The couple desire to achieve $3.5 million not just so they can have the option to retire early but also for the sake of their parents, who will be in their late 70s or 80s in 15 years.
'We want to be 'free' to tend to their needs without the stress of job, time and money,' says Ms Chong.
It would also mean time for her and her husband to pursue higher education, play golf and spend time doing church work.
It's like standing in the middle of a soccer field and trying to kick the ball straight between the goal posts (assume that there are no defenders and no goalkeeper). This is a very difficult challenge. Theoretically all you have to do is kick the ball straight and hard. However, a small angle of deviation over a long distance (half a soccer field) means that it is very easy for the ball to completely miss the goal posts.
Let's say that like Ms Chong, you are 35 years old right now. You go to a financial planner for advice. It's very likely that the financial planner would proceed on two assumptions:
(1) You will retire around the age of, say, 60.
(2) You will die around the age of, say, 75.
Actually these are extremely huge assumptions. It is not at all obvious that in the year 2031, people would usually retire around the age of 60. Nor is it obvious that in the year 2046, people would usually die around the age of 75.
Life expectancy studies show that human beings (especially in developed countries) have been steadily living longer and longer. In ancient Greece, life expectancy for human beings was around 28 years. By 1901 in the US, life expectancy had risen to 49 years. By the year 2000, it had further risen to 77 years. In the year 2006, Singapore's life expectancy is even higher - 81.7 years.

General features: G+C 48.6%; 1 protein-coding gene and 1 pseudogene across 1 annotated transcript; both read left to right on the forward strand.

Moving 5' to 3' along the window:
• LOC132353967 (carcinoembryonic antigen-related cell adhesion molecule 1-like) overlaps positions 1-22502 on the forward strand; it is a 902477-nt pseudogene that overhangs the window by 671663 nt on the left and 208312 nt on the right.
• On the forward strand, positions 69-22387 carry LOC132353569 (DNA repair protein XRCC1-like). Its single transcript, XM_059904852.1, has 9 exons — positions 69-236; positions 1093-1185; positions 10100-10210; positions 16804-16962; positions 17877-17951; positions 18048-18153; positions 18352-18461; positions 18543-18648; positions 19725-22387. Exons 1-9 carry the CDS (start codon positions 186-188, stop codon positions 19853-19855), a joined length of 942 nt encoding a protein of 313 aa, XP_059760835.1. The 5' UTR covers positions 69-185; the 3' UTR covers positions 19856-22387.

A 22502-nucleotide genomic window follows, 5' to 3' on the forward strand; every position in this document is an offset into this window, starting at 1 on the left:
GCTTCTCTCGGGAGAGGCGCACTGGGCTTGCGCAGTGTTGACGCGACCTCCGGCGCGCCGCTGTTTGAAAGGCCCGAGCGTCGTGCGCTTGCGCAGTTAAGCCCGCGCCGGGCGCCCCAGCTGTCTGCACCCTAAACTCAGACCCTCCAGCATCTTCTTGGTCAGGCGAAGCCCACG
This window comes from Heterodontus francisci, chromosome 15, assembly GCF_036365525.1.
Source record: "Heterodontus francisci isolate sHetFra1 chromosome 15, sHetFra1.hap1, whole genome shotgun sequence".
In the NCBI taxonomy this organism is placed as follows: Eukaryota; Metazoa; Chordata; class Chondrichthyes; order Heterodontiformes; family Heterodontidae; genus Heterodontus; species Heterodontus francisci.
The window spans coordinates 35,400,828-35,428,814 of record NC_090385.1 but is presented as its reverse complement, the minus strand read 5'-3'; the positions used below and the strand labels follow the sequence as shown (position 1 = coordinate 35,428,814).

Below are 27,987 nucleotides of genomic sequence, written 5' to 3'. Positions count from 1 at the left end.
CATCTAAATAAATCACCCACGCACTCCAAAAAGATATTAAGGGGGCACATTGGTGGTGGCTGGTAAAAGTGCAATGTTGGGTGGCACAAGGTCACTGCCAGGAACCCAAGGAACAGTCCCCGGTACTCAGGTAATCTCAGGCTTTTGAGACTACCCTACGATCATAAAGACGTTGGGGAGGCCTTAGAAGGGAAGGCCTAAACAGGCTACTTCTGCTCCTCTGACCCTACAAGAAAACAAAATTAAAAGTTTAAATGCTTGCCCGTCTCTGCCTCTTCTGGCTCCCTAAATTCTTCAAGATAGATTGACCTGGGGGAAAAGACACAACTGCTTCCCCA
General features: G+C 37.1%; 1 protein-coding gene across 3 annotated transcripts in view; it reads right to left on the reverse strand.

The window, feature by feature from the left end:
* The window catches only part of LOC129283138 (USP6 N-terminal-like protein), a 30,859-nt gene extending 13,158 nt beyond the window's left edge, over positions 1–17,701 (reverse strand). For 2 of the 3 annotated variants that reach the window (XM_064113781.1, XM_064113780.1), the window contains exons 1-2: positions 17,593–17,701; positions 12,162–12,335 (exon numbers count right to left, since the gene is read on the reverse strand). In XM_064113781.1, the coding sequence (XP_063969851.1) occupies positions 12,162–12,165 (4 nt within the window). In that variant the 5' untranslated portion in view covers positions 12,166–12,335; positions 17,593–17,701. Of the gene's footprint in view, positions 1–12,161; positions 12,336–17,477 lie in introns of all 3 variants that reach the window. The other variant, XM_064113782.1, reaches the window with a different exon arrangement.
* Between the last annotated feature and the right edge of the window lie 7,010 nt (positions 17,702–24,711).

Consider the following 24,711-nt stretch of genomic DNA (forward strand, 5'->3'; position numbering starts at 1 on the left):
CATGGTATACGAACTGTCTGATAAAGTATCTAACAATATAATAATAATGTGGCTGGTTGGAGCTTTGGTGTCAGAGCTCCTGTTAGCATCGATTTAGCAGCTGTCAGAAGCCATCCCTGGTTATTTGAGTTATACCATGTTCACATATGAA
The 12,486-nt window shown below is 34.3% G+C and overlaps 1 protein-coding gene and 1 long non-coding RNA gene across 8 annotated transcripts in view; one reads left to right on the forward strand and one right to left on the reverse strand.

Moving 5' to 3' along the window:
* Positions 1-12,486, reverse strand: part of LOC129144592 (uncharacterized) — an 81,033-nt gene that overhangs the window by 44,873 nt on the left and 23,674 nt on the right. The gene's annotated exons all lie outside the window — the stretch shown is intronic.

Today, there are many scientists who believe that in future, many human beings will routinely live past 100 or 110 years.
What does this mean, in the financial planning context? Well, firstly, if you are 35 years old today and planning to save enough to support yourself until the age of 75, maybe you need to think about saving enough to support yourself for an additional 10 or 20 or 30 years (for you may die at age 85 or 95 or 105 instead).
Secondly, if you were planning to retire at 60, maybe you should contemplate the idea that at 60, you could still be quite young and energetic and could easily run a few marathons, climb a few mountain and work full-time for another 10 or 20 years.
Thirdly, you may want to consider the possibility that the long-term financial plan which your financial adviser had so painstakingly drawn up for you may, in the distant future, turn out to be an utter piece of crap. Right now, it may have its uses, but you should be regularly reviewing and tweaking it over the many years ahead.
That would be like an intelligent, self-correcting ball that constantly adjusts its own flight, as it travels across half a soccer field. It has much higher chances of scoring.
Technorati: Singapore; financial planning; life expectancy.